How can you ‘survive’ an Ofsted inspection?
In less than three years I have helped teachers and leaders prepare and tackle almost 20 Ofsted inspections. I have been there the night before as teachers have determinedly worked till late trying to show their school in the best light. At the end of the ordeal, I have joined in celebrations and sadly helped pick up the pieces when things have not gone as we had hoped.
Teachers often speak to me the day before, asking for my tips, what do they really need to do? Equally I spend considerable time before and during inspections, reassuring teachers and giving little suggestions of how they can use their time most effectively.
The following 15 points are gathered from these many different conversations and experiences so you can learn what I have without all the grey hairs.
The weeks before….
1. Make your own Ofsted calculations
Here are some suggestions:
- Inadequate schools should have a section 5 within 18 months of the last inspection
- Require Improvement (RI) schools should be inspected two years from the section 5
- Schools that academise which are not outstanding should be inspected three years from conversion
- Good schools should be inspected approximately every three years. If the inspector thinks the school has declined or improved there will be a second inspection in one to two years
- Outstanding schools which are not exempt such as special schools should be inspected every three years
- Outstanding schools which have a significant change such as the addition of a key stage will be inspected
Look at local inspections too and see what the their time scale was. Last year I pencilled in Ofsted fortnights for my schools and was spookily spot on with some.
2. Create your own Ofsted preparation plan
Many schools have standard operating procedures for what they should do when they receive the call, who to contact, in what order and what actions to take.
Why not do create your own from a personal perspective? Think if your school received an Ofsted call tomorrow, what issues would you face and what order would you tackle them in?
3. Lesson planning
Inspectors do not expect to see planning in a particular format. Yet it is almost ingrained that as soon as we know we are being inspected we try and plan lessons to the nth degree, sometimes using proformas we would never normally use.
Ensure that you are well versed in your own planning system. (You may use the 5 minute lesson plan) Then when you are trying to plan your lessons for the following day, you can do it speedily and efficiently.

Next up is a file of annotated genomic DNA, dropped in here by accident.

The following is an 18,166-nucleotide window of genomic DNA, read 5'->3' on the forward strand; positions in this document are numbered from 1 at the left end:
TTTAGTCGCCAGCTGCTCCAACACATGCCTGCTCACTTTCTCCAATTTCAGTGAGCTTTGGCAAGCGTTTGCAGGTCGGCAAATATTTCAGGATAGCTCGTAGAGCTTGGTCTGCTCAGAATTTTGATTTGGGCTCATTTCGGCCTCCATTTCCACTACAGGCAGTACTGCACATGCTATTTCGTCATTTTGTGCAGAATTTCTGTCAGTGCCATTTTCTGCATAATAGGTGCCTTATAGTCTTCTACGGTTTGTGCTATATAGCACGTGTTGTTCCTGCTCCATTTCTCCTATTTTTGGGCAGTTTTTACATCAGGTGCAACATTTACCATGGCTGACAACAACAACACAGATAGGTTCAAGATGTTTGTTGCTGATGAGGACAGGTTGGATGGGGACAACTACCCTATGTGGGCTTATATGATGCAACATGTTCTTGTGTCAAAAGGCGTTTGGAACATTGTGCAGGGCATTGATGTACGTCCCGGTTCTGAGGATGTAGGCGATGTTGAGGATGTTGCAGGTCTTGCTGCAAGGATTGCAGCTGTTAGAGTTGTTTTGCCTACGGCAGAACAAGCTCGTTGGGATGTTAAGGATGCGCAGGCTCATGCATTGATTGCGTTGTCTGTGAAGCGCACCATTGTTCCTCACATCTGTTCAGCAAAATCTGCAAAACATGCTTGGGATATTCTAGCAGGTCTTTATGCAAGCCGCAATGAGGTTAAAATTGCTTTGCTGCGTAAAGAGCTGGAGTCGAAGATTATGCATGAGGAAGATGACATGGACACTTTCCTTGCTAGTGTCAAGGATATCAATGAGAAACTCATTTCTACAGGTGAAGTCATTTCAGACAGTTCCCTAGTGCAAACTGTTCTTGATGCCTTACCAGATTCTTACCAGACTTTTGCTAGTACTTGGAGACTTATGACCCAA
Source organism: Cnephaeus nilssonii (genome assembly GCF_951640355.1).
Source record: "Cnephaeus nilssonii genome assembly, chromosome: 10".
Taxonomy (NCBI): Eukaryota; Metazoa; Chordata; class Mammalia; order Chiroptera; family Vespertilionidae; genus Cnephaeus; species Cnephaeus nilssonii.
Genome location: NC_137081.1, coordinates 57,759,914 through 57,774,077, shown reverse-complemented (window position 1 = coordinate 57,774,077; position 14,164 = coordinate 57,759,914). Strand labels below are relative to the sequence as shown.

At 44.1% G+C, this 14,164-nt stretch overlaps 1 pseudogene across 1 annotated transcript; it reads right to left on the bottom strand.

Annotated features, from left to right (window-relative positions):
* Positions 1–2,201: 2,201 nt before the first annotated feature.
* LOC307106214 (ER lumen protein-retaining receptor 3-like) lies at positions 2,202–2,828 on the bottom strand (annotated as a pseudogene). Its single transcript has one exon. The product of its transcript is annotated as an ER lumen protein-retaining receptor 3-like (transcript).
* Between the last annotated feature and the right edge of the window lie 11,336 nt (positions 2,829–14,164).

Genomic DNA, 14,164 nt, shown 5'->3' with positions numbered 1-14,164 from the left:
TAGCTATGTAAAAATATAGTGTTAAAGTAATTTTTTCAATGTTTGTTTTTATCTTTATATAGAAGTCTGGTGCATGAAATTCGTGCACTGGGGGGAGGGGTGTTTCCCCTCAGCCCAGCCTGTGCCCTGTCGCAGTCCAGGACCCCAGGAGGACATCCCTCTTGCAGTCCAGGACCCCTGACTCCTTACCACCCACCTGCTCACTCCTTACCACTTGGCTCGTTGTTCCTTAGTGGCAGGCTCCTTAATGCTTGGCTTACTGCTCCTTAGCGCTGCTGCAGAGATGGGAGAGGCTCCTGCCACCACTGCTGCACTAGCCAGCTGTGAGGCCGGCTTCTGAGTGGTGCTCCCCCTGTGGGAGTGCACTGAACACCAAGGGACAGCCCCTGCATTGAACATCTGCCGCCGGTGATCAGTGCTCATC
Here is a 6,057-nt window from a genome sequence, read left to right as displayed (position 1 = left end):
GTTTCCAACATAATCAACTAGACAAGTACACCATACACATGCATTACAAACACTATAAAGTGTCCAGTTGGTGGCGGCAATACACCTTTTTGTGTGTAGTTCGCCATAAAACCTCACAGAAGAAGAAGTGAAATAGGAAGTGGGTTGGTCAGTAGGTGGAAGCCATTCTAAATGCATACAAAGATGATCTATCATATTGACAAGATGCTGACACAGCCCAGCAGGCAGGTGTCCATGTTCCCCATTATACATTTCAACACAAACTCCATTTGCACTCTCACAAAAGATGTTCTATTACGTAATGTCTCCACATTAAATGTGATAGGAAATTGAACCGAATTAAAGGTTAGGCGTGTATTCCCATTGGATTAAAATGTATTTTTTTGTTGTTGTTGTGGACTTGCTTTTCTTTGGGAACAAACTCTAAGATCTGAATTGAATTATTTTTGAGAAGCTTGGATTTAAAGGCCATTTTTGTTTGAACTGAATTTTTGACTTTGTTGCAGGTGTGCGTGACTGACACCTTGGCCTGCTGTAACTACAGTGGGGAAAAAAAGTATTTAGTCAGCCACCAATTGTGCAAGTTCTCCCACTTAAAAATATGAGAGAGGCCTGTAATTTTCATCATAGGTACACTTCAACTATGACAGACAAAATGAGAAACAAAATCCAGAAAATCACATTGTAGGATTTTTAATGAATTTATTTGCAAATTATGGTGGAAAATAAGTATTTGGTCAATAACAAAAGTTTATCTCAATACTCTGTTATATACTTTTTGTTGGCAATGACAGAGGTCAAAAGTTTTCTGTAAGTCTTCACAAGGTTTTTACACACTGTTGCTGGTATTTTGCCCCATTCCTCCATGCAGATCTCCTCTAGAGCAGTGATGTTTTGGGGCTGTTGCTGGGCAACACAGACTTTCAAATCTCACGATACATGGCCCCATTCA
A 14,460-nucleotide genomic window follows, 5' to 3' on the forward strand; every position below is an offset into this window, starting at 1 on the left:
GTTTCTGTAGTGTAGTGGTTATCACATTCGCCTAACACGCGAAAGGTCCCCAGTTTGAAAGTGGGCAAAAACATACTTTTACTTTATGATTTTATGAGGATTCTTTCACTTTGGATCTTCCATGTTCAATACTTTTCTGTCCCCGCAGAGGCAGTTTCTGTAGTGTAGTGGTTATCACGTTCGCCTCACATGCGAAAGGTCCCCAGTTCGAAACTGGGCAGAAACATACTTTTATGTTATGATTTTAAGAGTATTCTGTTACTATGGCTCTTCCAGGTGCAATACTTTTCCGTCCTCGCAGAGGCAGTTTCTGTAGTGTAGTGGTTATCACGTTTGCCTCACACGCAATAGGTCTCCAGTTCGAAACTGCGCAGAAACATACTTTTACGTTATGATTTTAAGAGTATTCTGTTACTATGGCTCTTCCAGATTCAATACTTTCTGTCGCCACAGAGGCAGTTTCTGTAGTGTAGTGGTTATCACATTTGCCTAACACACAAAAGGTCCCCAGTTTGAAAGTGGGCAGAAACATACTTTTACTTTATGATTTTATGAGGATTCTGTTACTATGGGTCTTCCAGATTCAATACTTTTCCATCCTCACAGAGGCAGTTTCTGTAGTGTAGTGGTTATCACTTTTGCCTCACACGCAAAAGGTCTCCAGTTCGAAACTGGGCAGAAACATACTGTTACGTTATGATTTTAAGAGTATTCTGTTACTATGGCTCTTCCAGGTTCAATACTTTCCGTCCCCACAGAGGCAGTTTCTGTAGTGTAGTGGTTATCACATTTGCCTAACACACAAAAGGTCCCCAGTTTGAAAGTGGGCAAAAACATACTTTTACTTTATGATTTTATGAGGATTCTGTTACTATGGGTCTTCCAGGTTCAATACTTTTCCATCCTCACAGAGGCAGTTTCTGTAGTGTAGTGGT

4. Class data files
Ensure that you keep your data file regularly updated so this does not take additional time when you receive the call. If you are a middle leader ensure you keep your files updated on the areas you lead.
5. Survival kits
Keep an Ofsted ‘survival kit’ in your car with a good supply of snacks and nice drinks so that if you get the call, you don’t have to be trying to get to the supermarket.
The day before….
6. Save energy
Try not to stay too long at school the night before an inspection. It worries me when I see teachers working late into the night, the day before, as I want them to have energy over the following two days.
7. Last check on work scrutiny samples
Some schools will have already planned which children’s books will be part of the work sample. If you know which of your children will fall into this group, have a quick look that these are marked completely up to-date.
8. Quick tidy up
Unfortunately everyone makes snap judgements so if your classroom is untidy, an inspector could believe that your teaching is not as effective as you would hope.
Now is not the time for a spring clean as you have limited time, but you could do a scoop of surfaces into a box, which you can then put in a cupboard or even your car.
9. Organise child care
Call in favours for childcare so that you are not worrying about being home at a certain time or risking not being on time in the morning. This is not the time for a traffic problem to make you late for your children or school.
During the inspection….
10. Exercise books
If you have exercise books out in your classroom, then an inspector is likely to look at them. If you do not want them to be scrutinised, put them in a cupboard.
11. Seating plans
Inspectors sit next to the child on their own and we have a habit of seating our most challenging children alone. Is this the child you want the inspector to ask what they’re learning and how do they know if they’ve achieved it? So why not manipulate your seating plan so one of your more eloquent pupils has a space next to them.
12. Stick to your strengths
Now is not the time to trial a new teaching technique or present concepts differently to how the children are used to. Instead believe in yourself and teach in your normal effective style.
13. Inspector feedback is minimal
Do not expect too much from feedback. Now lessons are not individually graded, feedback is very general. You may consider that it is not really worth the wait to see an inspector and wish to get on with the rest of you day and thinking about tomorrow.
14. Day-by-day, week-by-week is key
Remember even though an inspection is an intense few days, inspectors are trying to make a judgement on what is happening in the school regularly. It is the work in the books, day-by-day and week-by-week that really makes the difference, not a one off lesson.
15. And breathe…
Ofsted visits come and go and life carries on. You may not find out the result of the inspection for several weeks so do not live your life on hold. Instead find something nice to do and give yourself a reward for surviving the process.
Above all relax and do your best. And do get in touch and let us know how your last inspection went.